Yossi Alpher is an independent security analyst. He is the former director of the Jaffee Center for Strategic Studies at Tel Aviv University, a former senior official with the Mossad, and a former IDF intelligence officer. Views and positions expressed here are those of the writer, and do not necessarily represent APN's views and policy positions.
Q. Why did Prime Minister Bennett and Foreign Minister Lapid initiate new elections?
A. They decided to preempt the imminent fall of their shaky and diverse coalition and
seize the initiative. Their eight-party government, which embraced Arab Islamists and
left, center and right-wing Zionists, was losing its majority as opportunistic deserters,
defectors and protesters from nearly all factions withdrew their support. Rather than
enable opposition-leader Benjamin Netanyahu to form an alternative coalition or force
elections, on Monday June 20 Bennett and Lapid took the initiative.
The reasons for the government’s loss of power barely a year after taking office are many
and varied. In some ways, it was Israel’s dysfunctional political system that defeated
them. The eight parties required to make up a 61 member-of-Knesset majority disagreed
on everything. The welcome innovation of an Arab party in the coalition drew the ire of
Bennett’s own right-wingers, especially during a recent Palestinian terror wave. Yamina,
Bennett’s own far-right pro-settler party, proved to be the most unstable unit in the
coalition, followed on the left by Meretz and the Arab Raam. In contrast, Netanyahu held
the opposition together even as he fought embarrassing court battles.
The last straw may have been the coalition’s failure to renew a law that places West Bank
settlers under Israeli legal jurisdiction even though, technically, they do not live in Israel.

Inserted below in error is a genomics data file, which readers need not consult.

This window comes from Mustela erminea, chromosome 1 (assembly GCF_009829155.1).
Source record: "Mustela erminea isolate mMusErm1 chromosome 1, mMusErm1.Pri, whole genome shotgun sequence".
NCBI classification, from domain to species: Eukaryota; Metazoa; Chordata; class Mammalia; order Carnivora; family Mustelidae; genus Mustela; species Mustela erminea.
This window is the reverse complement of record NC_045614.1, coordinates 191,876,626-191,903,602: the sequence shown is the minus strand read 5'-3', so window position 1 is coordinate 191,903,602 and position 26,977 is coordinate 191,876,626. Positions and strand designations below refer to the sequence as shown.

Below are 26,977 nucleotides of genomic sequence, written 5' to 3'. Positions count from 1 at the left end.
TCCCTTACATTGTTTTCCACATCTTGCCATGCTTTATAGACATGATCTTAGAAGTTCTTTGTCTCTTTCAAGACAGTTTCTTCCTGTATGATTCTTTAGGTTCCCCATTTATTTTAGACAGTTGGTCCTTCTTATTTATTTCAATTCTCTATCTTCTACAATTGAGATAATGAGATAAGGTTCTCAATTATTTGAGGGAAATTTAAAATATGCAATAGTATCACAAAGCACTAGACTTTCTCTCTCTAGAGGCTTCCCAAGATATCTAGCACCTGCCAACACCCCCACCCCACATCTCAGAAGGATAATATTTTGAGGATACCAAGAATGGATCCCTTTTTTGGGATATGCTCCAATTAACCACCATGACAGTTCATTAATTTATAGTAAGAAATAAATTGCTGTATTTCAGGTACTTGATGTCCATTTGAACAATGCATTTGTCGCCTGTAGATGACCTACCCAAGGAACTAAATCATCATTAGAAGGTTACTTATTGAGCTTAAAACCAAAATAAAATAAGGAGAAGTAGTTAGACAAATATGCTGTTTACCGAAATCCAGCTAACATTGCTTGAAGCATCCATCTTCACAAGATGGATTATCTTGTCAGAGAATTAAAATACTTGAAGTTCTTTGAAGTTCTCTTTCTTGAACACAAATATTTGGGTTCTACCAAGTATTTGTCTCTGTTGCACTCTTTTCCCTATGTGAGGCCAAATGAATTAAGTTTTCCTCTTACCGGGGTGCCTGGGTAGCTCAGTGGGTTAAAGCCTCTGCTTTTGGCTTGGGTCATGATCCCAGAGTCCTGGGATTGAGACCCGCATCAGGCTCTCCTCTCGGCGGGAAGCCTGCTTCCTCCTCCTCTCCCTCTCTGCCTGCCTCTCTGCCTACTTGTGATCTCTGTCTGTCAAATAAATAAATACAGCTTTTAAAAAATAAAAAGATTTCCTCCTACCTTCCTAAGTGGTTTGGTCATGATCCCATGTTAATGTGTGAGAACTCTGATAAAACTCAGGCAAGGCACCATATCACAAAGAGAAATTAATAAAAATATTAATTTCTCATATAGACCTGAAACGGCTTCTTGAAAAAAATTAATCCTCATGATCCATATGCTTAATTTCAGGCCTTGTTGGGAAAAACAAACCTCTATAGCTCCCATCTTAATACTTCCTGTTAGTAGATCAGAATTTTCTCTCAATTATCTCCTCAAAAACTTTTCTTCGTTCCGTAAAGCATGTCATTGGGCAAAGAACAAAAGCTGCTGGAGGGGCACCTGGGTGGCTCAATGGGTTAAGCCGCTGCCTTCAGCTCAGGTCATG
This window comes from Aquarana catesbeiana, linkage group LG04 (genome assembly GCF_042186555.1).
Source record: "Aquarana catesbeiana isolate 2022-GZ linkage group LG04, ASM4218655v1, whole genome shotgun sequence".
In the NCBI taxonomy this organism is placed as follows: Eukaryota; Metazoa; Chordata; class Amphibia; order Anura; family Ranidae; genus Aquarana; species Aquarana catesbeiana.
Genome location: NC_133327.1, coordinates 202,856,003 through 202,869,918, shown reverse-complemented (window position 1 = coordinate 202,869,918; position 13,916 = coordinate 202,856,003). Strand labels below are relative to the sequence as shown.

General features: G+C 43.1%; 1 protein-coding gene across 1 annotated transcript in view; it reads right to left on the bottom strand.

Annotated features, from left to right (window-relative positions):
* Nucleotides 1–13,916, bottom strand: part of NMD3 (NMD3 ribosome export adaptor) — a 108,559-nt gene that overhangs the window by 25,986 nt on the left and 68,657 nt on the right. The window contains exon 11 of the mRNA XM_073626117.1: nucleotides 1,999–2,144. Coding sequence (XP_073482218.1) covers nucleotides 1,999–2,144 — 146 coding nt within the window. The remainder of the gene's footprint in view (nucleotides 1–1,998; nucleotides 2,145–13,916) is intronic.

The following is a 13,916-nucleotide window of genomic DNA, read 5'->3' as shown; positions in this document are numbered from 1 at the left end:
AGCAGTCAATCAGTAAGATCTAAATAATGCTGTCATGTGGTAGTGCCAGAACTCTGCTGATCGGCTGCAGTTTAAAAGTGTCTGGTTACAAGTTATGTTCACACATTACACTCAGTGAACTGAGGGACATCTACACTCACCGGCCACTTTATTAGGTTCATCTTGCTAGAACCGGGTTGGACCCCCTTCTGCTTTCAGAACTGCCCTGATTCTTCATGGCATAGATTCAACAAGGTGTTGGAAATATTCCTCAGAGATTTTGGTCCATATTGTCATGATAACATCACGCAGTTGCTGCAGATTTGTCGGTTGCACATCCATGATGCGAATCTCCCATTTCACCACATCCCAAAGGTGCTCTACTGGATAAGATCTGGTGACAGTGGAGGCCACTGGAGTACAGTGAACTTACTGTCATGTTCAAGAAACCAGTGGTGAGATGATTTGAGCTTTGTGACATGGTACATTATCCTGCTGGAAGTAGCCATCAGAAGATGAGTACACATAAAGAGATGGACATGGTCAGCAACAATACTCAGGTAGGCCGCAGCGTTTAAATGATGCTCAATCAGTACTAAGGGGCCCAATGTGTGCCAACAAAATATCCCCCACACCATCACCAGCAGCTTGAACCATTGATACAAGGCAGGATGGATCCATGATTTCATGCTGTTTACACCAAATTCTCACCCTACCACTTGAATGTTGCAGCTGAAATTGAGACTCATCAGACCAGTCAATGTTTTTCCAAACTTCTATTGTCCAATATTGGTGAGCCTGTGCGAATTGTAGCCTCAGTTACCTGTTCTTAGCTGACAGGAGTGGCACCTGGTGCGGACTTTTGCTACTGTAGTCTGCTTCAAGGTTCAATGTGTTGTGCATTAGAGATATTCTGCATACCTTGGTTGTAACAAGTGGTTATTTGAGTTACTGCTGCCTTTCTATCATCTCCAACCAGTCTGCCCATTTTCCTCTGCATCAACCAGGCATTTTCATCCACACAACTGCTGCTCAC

That has been their status since 1967--in effect, the first brick in the wall of West Bank
apartheid. Changing that status by default would have plunged hundreds of thousands of
Israelis and occupation institutions into anarchy.
Bennett, a champion of the settlers, would have paid a political price. Netanyahu, another
champion of the settlers but a smarter politician, withheld opposition support for
renewing the law, and Bennett could not muster his own coalition’s disparate votes. By
initiating new elections, that law is now automatically extended for six months, thereby
removing it as an election issue.
Q. What happens now?
A. The coalition and the opposition have tentatively agreed upon October 25 as election
day. Lapid and Bennett concur that next week Lapid becomes interim prime minister and
remains foreign minister. Bennett becomes alternate prime minister and will hold an as
yet undefined ‘Iran file’ that reflects his assessment that his policy of “a thousand cuts’
against the Iranian “head of the octopus” is a success with the Israeli public. Lapid will
host the visit in mid-July of US President Joe Biden.
Israel’s political parties will now rapidly gear up for new elections. Some, like Likud and
Labor, will hold primaries with the participation of all party members. Some parties,
weakened by their coalition failure, may merge: Labor and Meretz have been mentioned;
so have Bennett’s Yamina and Gideon Saar’s New Hope.
The actual election campaign will be ugly, with Netanyahu and his right-religious allies
spearheading accusations against the outgoing coalition that range from treason to
Meanwhile, Yair Lapid can try to score electoral points by running the interim
government smoothly. But he will be handicapped by his inability, as caretaker, to make
senior appointments or pass a budget.
Q. Can’t Netanyahu simply form an alternative government now, thereby averting the need for a fifth Knesset election in three and a half years?
A. The Netanyahu-led opposition (without the Joint Arab list, which is in the
parliamentary opposition but opposes Netanyahu) would need to recruit at least seven
coalition defectors to get to 61. To be on the safe side, Bennett and Lapid are heading
Netanyahu off by proposing instant dissolution of the Knesset. In any case, Netanyahu
appears to prefer to seek a renewed electoral mandate that exploits right wing
disappointment with Bennett in order to form a stable right-religious government, rather
than try to form another unstable coalition.